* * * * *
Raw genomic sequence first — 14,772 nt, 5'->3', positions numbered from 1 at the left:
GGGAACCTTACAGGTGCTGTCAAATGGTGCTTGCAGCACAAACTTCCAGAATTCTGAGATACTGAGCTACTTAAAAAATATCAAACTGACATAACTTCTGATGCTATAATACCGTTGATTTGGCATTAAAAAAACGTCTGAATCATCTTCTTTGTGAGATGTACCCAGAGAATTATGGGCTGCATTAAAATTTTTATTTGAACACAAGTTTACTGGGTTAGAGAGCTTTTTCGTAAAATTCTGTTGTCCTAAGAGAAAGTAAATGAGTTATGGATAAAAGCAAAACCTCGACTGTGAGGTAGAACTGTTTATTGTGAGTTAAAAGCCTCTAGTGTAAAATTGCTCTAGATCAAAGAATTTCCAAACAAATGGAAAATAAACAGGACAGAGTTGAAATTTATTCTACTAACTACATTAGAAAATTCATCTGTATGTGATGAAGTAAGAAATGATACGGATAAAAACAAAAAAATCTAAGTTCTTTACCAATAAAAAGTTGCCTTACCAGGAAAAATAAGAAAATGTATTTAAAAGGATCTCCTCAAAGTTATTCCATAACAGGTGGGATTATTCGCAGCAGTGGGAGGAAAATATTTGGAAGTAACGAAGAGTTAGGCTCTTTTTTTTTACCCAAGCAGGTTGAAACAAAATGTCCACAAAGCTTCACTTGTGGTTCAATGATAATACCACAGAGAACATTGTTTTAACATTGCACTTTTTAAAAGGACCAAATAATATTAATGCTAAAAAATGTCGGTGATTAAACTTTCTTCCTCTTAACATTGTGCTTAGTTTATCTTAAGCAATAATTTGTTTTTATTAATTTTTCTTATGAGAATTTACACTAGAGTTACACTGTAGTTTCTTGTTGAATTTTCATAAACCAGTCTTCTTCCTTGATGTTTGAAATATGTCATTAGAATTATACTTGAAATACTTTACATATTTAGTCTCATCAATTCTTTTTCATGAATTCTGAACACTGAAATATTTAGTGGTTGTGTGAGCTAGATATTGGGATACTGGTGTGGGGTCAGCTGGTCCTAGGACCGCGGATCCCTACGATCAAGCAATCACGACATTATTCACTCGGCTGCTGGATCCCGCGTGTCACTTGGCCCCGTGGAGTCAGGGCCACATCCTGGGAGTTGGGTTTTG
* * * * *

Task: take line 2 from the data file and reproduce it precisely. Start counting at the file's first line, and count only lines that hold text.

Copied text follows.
GGGAACCTTACAGGTGCTGTCAAATGGTGCTTGCAGCACAAACTTCCAGAATTCTGAGATACTGAGCTACTTAAAAAATATCAAACTGACATAACTTCTGATGCTATAATACCGTTGATTTGGCATTAAAAAAACGTCTGAATCATCTTCTTTGTGAGATGTACCCAGAGAATTATGGGCTGCATTAAAATTTTTATTTGAACACAAGTTTACTGGGTTAGAGAGCTTTTTCGTAAAATTCTGTTGTCCTAAGAGAAAGTAAATGAGTTATGGATAAAAGCAAAACCTCGACTGTGAGGTAGAACTGTTTATTGTGAGTTAAAAGCCTCTAGTGTAAAATTGCTCTAGATCAAAGAATTTCCAAACAAATGGAAAATAAACAGGACAGAGTTGAAATTTATTCTACTAACTACATTAGAAAATTCATCTGTATGTGATGAAGTAAGAAATGATACGGATAAAAACAAAAAAATCTAAGTTCTTTACCAATAAAAAGTTGCCTTACCAGGAAAAATAAGAAAATGTATTTAAAAGGATCTCCTCAAAGTTATTCCATAACAGGTGGGATTATTCGCAGCAGTGGGAGGAAAATATTTGGAAGTAACGAAGAGTTAGGCTCTTTTTTTTTACCCAAGCAGGTTGAAACAAAATGTCCACAAAGCTTCACTTGTGGTTCAATGATAATACCACAGAGAACATTGTTTTAACATTGCACTTTTTAAAAGGACCAAATAATATTAATGCTAAAAAATGTCGGTGATTAAACTTTCTTCCTCTTAACATTGTGCTTAGTTTATCTTAAGCAATAATTTGTTTTTATTAATTTTTCTTATGAGAATTTACACTAGAGTTACACTGTAGTTTCTTGTTGAATTTTCATAAACCAGTCTTCTTCCTTGATGTTTGAAATATGTCATTAGAATTATACTTGAAATACTTTACATATTTAGTCTCATCAATTCTTTTTCATGAATTCTGAACACTGAAATATTTAGTGGTTGTGTGAGCTAGATATTGGGATACTGGTGTGGGGTCAGCTGGTCCTAGGACCGCGGATCCCTACGATCAAGCAATCACGACATTATTCACTCGGCTGCTGGATCCCGCGTGTCACTTGGCCCCGTGGAGTCAGGGCCACATCCTGGGAGTTGGGTTTTG